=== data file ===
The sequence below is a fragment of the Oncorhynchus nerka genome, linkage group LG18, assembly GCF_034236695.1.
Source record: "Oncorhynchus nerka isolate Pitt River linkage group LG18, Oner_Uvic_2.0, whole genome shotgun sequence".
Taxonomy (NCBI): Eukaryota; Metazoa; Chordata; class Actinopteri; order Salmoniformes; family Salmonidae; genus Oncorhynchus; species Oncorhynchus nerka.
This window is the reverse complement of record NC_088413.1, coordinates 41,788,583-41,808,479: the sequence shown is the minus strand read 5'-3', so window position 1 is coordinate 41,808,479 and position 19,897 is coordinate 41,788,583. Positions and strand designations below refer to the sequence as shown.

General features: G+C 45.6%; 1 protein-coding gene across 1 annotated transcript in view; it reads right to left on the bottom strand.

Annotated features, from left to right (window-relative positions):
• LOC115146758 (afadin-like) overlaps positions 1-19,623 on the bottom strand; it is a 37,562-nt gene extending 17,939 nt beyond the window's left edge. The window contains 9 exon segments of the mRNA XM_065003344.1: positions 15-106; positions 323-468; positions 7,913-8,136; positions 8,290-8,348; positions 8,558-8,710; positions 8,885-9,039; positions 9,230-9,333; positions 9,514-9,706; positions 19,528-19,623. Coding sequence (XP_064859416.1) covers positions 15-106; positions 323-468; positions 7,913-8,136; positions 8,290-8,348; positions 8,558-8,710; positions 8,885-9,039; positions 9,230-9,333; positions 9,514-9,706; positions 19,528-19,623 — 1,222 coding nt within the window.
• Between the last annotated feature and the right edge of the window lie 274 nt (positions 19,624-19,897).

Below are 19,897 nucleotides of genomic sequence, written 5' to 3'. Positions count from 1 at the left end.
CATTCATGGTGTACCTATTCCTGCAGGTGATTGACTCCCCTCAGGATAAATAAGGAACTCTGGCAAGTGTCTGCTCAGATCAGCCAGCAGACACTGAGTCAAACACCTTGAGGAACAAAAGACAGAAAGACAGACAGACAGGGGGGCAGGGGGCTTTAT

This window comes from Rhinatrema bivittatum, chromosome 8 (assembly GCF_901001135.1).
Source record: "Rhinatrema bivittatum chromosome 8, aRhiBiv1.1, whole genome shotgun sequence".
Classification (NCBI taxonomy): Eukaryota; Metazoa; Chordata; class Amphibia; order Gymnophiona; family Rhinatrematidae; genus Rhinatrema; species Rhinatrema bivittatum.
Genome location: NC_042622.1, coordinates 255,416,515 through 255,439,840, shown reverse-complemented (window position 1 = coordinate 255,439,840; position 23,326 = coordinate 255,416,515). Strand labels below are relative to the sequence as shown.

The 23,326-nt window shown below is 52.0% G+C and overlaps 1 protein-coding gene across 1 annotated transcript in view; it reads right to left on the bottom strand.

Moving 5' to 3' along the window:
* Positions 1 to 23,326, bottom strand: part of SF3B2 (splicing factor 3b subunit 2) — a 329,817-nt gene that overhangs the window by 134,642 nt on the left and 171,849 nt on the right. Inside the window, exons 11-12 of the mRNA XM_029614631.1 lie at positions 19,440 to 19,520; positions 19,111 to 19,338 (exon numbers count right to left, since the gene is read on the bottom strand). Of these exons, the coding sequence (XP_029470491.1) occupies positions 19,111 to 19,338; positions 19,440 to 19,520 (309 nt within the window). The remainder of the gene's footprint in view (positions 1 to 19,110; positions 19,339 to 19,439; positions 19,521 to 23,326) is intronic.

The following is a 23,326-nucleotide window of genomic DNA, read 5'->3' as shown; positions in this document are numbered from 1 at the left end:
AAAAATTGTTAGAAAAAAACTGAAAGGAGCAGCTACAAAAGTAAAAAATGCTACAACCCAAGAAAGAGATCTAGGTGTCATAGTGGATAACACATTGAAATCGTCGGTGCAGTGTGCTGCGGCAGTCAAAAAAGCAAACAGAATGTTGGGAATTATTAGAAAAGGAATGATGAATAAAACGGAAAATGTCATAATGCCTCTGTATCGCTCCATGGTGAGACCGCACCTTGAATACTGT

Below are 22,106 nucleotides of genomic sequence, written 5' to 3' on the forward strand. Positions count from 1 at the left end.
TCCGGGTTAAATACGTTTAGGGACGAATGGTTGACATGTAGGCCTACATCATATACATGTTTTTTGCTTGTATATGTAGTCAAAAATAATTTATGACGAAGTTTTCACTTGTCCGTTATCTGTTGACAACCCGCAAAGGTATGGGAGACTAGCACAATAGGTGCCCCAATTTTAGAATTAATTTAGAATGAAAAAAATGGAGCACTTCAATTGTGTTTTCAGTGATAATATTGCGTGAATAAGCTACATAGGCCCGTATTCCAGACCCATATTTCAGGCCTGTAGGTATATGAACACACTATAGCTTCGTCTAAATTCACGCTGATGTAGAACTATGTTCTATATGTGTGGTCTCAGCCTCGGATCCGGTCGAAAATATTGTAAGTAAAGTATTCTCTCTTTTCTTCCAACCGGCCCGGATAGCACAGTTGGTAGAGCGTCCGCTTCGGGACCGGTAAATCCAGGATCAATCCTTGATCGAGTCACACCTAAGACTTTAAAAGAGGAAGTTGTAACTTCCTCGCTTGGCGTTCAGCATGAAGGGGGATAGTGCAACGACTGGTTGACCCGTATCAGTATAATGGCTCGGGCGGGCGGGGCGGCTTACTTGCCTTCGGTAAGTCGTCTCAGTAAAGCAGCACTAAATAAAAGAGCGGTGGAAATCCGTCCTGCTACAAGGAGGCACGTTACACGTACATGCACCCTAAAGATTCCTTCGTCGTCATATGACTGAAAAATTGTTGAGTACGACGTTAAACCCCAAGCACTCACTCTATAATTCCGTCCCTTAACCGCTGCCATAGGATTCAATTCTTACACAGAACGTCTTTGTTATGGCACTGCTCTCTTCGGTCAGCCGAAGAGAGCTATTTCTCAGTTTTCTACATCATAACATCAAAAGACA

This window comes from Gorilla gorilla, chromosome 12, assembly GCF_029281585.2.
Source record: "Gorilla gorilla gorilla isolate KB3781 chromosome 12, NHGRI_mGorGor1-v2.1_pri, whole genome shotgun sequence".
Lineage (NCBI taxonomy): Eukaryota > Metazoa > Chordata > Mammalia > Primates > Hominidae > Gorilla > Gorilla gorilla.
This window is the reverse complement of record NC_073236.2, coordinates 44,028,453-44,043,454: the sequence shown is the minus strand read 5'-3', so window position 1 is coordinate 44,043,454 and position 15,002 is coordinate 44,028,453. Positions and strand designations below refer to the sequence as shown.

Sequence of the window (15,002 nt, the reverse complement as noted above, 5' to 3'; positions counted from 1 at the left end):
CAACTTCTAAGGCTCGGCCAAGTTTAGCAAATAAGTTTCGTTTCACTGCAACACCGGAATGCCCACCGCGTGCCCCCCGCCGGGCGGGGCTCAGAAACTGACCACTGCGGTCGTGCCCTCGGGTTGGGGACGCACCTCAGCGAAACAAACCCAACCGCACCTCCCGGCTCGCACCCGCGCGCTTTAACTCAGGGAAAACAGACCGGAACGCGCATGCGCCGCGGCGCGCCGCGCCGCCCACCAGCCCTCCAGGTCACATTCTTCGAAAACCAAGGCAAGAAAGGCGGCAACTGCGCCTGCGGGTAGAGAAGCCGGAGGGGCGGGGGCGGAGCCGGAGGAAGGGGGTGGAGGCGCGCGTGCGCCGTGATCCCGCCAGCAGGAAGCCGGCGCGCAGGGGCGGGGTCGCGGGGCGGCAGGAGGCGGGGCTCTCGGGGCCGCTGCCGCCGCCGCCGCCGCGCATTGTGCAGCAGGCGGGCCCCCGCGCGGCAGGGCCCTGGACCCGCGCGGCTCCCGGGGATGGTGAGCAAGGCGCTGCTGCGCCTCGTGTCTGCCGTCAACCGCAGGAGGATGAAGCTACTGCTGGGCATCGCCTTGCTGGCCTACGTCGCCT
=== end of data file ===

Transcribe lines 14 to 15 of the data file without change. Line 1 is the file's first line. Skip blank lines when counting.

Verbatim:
Genome location: NC_042622.1, coordinates 255,416,515 through 255,439,840, shown reverse-complemented (window position 1 = coordinate 255,439,840; position 23,326 = coordinate 255,416,515). Strand labels below are relative to the sequence as shown.

The 23,326-nt window shown below is 52.0% G+C and overlaps 1 protein-coding gene across 1 annotated transcript in view; it reads right to left on the bottom strand.